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Author Topic: Double stone grafting for Mango  (Read 47520 times)

JF

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Re: Double stone grafting for Mango
« Reply #225 on: August 08, 2016, 01:28:16 PM »
DSG approach graft took to reinforce turpy rootstock


I just put one for my sunrise, wondering how close should I get the plant to rootstock (turpie)? mine was like 6" away, am thinking about moving it closer. I plan on doing this for my peach cobbler as well. Rest all my plants are on manila or ataulfo.

I put mine 2-3" from the trunk. Try not to disturb the roots they usually fuse in two week at this time of the year

simon_grow

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Re: Double stone grafting for Mango
« Reply #226 on: August 08, 2016, 02:32:02 PM »
Looks good guys, it takes me a lot longer to get callousing when I innarch greenwood to hardened brownwood. Instead of nursing the existing bad rootstock, I have started seedlings next to my Turpentine trees and grafted them with the variety I want. I thought about nurse grafting but the possibility of the Turpentine rootstock influences still exist and there may be delayed rejection of approach grafted tree.

Simon

merce3

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Re: Double stone grafting for Mango
« Reply #227 on: August 10, 2016, 12:17:37 PM »
Here's a pic of the one I have that's pushing


This was actually on green rootstock... still curious if both rootstocks took.

simon_grow

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Re: Double stone grafting for Mango
« Reply #228 on: August 10, 2016, 05:28:02 PM »
How long after you grafted did it take to push? Generally, it takes 2-3 weeks when I perform a DSG before the scion pushes but it depends on how mature the scion was, the temperature and the vigor of the rootstock. Congratulations and please keep us updated. Remember to plant into the ground as soon as possible but make sure the current flush has fully hardened. If your going to keep it in a pot, make sure you have a fast draining soil or soilless mix.

Simon

merce3

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Re: Double stone grafting for Mango
« Reply #229 on: August 10, 2016, 07:25:11 PM »
How long after you grafted did it take to push? Generally, it takes 2-3 weeks when I perform a DSG before the scion pushes but it depends on how mature the scion was, the temperature and the vigor of the rootstock. Congratulations and please keep us updated. Remember to plant into the ground as soon as possible but make sure the current flush has fully hardened. If your going to keep it in a pot, make sure you have a fast draining soil or soilless mix.

Simon

almost seemed too quick... about a week give or take. that gives me hope for the other two that haven't pushed yet. should i plant at such an early stage or wait at least for the first flush to fully emerge? i'll update as it progresses

simon_grow

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Re: Double stone grafting for Mango
« Reply #230 on: August 11, 2016, 01:58:21 AM »
Direct planting in the ground is a bit complicated but here it goes. If it was an actual Double Stone Graft with both seedlings in the copper leaf stage, you can plant directly into the ground if it took your scion between 2-3 weeks to push as long as temps are not too hot. You can do this because in the copper leaf stage, the seedlings are still depending on the stone(seed) for energy. If the scion took between 2-3 weeks to start pushing, the callous at the graft Union should already be formed and there is less risk of the graft Union drying out.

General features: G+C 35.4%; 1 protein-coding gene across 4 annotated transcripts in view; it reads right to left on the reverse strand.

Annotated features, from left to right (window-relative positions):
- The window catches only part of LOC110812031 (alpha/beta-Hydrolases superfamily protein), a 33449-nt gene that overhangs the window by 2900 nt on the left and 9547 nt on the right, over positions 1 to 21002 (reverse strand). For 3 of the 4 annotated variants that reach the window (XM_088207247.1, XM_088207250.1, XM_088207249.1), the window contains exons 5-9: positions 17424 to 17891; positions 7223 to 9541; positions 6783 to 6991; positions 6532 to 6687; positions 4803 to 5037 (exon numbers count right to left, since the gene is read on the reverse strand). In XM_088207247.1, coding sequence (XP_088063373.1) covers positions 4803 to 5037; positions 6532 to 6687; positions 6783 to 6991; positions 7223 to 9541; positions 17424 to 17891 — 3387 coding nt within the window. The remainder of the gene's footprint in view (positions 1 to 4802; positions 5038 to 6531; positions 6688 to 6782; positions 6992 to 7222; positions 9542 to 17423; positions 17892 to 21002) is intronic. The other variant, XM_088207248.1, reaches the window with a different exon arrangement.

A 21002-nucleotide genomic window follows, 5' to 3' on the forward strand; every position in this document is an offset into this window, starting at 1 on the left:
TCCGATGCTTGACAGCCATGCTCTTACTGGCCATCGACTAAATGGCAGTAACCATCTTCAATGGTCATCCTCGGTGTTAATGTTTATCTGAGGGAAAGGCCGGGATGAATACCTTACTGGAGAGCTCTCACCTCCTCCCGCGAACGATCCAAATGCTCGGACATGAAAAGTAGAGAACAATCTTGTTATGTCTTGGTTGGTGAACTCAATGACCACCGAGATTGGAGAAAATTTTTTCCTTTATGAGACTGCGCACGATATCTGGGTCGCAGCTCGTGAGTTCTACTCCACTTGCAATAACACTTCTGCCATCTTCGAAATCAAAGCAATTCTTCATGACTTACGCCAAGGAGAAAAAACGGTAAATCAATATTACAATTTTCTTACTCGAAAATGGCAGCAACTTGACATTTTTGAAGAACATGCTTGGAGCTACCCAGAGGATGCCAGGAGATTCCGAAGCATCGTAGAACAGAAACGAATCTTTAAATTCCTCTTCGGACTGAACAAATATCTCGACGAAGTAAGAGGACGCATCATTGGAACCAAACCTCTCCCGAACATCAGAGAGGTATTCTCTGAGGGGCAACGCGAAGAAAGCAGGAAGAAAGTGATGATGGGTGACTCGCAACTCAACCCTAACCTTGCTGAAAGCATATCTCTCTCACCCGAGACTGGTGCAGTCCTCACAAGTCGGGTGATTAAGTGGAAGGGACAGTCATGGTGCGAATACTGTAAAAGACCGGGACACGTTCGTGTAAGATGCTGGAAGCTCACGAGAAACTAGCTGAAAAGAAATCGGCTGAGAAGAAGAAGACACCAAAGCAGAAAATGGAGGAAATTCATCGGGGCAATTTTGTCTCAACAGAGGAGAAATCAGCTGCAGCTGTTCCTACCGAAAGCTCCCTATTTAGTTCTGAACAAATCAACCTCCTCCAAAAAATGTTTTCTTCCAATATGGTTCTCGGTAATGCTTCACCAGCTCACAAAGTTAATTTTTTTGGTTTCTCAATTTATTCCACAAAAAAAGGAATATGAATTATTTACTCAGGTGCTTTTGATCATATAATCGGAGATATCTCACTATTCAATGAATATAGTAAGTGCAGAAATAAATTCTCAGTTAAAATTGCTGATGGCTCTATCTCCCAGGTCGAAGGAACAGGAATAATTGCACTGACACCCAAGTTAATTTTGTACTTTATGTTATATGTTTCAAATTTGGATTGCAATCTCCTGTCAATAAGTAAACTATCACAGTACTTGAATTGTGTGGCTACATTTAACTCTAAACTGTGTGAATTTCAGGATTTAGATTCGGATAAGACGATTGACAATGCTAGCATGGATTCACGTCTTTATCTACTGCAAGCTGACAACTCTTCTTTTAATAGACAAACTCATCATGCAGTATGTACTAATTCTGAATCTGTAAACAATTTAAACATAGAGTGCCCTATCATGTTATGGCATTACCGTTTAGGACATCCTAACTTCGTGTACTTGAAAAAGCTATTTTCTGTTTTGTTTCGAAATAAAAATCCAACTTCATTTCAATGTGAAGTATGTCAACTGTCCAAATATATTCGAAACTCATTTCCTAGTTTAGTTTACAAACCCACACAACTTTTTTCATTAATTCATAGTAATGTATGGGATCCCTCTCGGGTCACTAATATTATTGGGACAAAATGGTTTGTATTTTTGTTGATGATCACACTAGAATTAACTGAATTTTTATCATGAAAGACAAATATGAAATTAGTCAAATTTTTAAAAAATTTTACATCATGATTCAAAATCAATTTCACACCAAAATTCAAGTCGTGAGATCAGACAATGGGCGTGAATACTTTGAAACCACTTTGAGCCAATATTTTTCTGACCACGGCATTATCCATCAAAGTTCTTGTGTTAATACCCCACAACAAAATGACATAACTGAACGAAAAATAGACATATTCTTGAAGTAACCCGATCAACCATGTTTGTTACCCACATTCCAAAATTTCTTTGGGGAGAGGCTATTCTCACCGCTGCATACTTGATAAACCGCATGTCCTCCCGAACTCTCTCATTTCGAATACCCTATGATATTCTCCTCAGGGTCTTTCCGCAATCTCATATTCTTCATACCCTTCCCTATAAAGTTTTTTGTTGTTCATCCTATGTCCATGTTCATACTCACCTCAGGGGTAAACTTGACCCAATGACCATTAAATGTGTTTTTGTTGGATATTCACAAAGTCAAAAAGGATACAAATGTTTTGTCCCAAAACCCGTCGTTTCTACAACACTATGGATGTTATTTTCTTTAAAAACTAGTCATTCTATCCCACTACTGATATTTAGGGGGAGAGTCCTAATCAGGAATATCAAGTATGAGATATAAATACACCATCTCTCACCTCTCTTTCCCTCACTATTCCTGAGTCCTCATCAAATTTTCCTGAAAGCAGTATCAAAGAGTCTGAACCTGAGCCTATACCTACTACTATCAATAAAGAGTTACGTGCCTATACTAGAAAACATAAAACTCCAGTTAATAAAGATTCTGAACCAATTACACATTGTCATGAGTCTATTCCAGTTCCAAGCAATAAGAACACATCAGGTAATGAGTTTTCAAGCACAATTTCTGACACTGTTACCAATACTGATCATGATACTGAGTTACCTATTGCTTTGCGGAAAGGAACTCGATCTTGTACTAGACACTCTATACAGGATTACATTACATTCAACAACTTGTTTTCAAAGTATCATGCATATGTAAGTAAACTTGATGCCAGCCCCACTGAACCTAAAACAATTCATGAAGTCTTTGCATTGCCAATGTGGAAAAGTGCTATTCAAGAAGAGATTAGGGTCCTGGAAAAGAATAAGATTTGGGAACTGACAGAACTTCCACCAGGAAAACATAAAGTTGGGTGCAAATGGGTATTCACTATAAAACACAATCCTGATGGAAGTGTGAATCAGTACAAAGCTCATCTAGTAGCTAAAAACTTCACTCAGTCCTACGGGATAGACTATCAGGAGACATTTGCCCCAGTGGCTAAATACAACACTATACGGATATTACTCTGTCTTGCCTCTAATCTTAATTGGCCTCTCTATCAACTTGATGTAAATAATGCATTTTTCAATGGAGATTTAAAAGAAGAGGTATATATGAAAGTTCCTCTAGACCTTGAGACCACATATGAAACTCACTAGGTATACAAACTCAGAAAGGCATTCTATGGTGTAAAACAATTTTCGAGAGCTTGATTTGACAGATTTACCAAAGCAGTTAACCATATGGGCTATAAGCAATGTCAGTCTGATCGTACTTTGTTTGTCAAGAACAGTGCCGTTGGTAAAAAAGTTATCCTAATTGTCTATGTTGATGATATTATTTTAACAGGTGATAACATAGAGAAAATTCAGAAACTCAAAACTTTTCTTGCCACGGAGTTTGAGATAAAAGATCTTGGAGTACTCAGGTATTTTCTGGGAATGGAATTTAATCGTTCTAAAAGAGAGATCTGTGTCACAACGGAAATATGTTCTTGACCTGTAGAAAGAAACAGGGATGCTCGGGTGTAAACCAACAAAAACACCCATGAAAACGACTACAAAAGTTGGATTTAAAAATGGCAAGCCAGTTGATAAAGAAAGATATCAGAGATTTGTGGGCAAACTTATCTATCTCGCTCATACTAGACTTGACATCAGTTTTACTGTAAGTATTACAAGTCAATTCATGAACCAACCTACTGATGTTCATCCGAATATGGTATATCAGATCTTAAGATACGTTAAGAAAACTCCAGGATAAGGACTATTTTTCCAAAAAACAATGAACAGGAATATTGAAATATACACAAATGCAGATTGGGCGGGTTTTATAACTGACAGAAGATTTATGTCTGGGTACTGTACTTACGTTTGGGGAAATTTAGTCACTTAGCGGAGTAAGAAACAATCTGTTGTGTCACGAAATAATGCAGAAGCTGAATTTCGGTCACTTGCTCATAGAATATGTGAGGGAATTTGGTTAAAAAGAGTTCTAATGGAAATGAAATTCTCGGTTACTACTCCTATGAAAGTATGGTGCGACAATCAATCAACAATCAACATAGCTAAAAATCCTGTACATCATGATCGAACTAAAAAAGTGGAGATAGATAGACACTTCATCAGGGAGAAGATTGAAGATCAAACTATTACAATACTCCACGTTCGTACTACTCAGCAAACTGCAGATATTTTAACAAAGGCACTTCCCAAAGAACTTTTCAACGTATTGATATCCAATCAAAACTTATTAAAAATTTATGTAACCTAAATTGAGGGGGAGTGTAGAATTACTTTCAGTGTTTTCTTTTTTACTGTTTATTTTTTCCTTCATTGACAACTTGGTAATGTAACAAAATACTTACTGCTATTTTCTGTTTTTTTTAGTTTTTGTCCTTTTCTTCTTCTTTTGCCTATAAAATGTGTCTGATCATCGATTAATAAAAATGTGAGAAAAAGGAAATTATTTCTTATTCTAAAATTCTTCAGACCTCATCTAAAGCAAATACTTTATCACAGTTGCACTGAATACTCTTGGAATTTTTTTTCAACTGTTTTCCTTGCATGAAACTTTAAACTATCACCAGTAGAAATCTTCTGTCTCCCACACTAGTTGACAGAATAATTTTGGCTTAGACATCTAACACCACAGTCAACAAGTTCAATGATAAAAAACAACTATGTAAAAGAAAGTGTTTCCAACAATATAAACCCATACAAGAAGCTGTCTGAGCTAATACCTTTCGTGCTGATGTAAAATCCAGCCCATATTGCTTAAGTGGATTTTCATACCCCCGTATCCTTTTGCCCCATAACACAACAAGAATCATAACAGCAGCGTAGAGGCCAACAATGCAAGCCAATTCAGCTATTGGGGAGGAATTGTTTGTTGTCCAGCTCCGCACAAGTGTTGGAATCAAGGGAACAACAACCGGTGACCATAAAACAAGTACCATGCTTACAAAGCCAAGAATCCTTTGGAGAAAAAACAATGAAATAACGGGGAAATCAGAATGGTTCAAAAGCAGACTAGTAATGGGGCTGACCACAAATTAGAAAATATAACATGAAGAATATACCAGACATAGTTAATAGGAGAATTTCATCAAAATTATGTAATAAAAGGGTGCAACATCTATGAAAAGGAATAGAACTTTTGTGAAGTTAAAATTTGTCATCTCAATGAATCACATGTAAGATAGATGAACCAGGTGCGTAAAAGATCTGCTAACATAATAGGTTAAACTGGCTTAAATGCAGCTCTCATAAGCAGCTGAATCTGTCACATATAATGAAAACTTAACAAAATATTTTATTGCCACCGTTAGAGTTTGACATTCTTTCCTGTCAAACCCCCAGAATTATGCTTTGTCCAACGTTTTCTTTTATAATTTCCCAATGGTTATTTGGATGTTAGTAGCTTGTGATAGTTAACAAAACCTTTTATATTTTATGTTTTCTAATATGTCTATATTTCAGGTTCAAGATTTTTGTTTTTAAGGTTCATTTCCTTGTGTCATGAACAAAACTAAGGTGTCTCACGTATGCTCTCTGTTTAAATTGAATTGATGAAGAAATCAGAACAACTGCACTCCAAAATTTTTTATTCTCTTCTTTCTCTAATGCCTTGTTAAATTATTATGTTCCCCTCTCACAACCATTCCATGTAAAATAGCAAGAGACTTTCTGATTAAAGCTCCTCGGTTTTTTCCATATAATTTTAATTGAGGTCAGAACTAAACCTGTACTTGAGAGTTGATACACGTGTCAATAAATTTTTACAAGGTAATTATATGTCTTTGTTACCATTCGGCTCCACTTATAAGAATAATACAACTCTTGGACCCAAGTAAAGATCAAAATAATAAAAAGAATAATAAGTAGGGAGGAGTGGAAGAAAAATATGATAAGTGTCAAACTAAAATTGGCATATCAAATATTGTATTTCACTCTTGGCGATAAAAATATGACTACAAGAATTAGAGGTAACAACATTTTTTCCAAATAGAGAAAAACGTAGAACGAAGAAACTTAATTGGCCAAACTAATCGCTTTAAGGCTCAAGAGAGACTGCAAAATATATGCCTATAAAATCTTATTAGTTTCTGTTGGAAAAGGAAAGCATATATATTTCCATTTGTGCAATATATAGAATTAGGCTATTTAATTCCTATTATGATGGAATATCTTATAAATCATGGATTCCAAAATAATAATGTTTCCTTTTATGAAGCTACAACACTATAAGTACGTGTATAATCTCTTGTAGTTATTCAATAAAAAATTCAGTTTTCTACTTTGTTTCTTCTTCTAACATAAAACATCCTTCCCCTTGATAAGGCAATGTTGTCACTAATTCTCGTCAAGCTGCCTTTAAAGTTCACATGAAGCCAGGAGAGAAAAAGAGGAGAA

To be safe, I would recommend everyone keep newly grafted trees in an area with partial sun to allow the union to heal. Once you see the scion begin to push, gradually place it in an area with increasing amounts of sunlight until it is adapted to full sun. Allow it to grow in full sun until the first flush is fully hardened.

Once the initial flush is fully hardened, immediately plant your tree into the ground. Beware that when you remove the tree from the pot, there is an excellent chance the entire rootball will fall apart on you. In order to stabilize the two rootstocks, I use grafting tape to tie the two seedlings together about 1 inch above the soil line. This will prevent the two seedlings from being torn apart during transplanting. These are newly sprouted seedlings and their roots have not had a chance to fill the pot yet. This is OK. If the rootball falls apart, continue planting as normal but be very careful not to split the two seedlings apart.

If you feel you damaged a lot of the roots, give your seedling some shade by moving a potted plant next to it for a couple weeks. Mulch heavily and your tree should grow well for you. Every DSGed tree I have and that I've seen in my friends yard has grown in a horizontal bushy manner. They want to push branches out at very short intervals. Even Lemon Zest is pushing new growth on short branches.

Simon

vanman

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Re: Double stone grafting for Mango
« Reply #231 on: August 11, 2016, 08:25:48 PM »
It's not mango but I did a DSG for avocado.  I got scion from Frank, so it was very fresh.  I also grafted onto Joey at the same time.  The DSG are just starting to push 2 weeks after grafting.  Those grafted on Joey is not pushing yet.  I'll keep my fingers crossed. 



I did DSG on mangos last week, but nothing yet.  Van

simon_grow

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Re: Double stone grafting for Mango
« Reply #232 on: August 11, 2016, 11:05:40 PM »
Nice work but your not out of the woods yet. Sometimes the initial push is from stored up energy from an overly mature scion bud. Once the first flush has fully pushed and hardened, you will be in a much safer position. It looks promising!

Simon

vanman

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Re: Double stone grafting for Mango